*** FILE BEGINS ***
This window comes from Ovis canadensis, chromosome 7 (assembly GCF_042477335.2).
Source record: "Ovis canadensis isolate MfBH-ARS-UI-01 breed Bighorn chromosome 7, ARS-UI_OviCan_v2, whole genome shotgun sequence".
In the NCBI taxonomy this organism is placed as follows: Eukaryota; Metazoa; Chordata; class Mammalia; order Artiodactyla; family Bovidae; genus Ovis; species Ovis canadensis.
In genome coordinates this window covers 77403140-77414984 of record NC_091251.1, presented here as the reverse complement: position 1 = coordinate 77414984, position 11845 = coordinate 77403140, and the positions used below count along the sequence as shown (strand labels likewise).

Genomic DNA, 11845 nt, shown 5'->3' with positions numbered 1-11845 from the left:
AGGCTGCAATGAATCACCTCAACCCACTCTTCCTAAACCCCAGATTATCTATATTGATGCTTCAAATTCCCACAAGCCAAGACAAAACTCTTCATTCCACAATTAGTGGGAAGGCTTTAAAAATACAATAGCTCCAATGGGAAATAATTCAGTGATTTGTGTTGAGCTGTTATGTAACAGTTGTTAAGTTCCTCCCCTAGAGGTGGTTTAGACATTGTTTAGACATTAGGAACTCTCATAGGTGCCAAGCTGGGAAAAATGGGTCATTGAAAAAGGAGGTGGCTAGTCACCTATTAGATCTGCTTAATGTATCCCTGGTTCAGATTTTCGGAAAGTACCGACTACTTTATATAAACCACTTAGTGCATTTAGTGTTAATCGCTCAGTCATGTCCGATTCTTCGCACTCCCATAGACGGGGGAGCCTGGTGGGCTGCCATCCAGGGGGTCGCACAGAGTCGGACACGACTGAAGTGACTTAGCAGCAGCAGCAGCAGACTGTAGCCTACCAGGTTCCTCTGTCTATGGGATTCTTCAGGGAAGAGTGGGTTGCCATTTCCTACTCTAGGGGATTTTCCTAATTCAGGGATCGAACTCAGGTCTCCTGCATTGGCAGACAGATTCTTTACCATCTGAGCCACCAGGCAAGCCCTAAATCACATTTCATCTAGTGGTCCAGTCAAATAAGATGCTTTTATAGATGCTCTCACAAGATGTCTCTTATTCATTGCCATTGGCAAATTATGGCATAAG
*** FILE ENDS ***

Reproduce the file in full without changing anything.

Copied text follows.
This window comes from Ovis canadensis, chromosome 7 (assembly GCF_042477335.2).
Source record: "Ovis canadensis isolate MfBH-ARS-UI-01 breed Bighorn chromosome 7, ARS-UI_OviCan_v2, whole genome shotgun sequence".
In the NCBI taxonomy this organism is placed as follows: Eukaryota; Metazoa; Chordata; class Mammalia; order Artiodactyla; family Bovidae; genus Ovis; species Ovis canadensis.
In genome coordinates this window covers 77403140-77414984 of record NC_091251.1, presented here as the reverse complement: position 1 = coordinate 77414984, position 11845 = coordinate 77403140, and the positions used below count along the sequence as shown (strand labels likewise).

Genomic DNA, 11845 nt, shown 5'->3' with positions numbered 1-11845 from the left:
AGGCTGCAATGAATCACCTCAACCCACTCTTCCTAAACCCCAGATTATCTATATTGATGCTTCAAATTCCCACAAGCCAAGACAAAACTCTTCATTCCACAATTAGTGGGAAGGCTTTAAAAATACAATAGCTCCAATGGGAAATAATTCAGTGATTTGTGTTGAGCTGTTATGTAACAGTTGTTAAGTTCCTCCCCTAGAGGTGGTTTAGACATTGTTTAGACATTAGGAACTCTCATAGGTGCCAAGCTGGGAAAAATGGGTCATTGAAAAAGGAGGTGGCTAGTCACCTATTAGATCTGCTTAATGTATCCCTGGTTCAGATTTTCGGAAAGTACCGACTACTTTATATAAACCACTTAGTGCATTTAGTGTTAATCGCTCAGTCATGTCCGATTCTTCGCACTCCCATAGACGGGGGAGCCTGGTGGGCTGCCATCCAGGGGGTCGCACAGAGTCGGACACGACTGAAGTGACTTAGCAGCAGCAGCAGCAGACTGTAGCCTACCAGGTTCCTCTGTCTATGGGATTCTTCAGGGAAGAGTGGGTTGCCATTTCCTACTCTAGGGGATTTTCCTAATTCAGGGATCGAACTCAGGTCTCCTGCATTGGCAGACAGATTCTTTACCATCTGAGCCACCAGGCAAGCCCTAAATCACATTTCATCTAGTGGTCCAGTCAAATAAGATGCTTTTATAGATGCTCTCACAAGATGTCTCTTATTCATTGCCATTGGCAAATTATGGCATAAG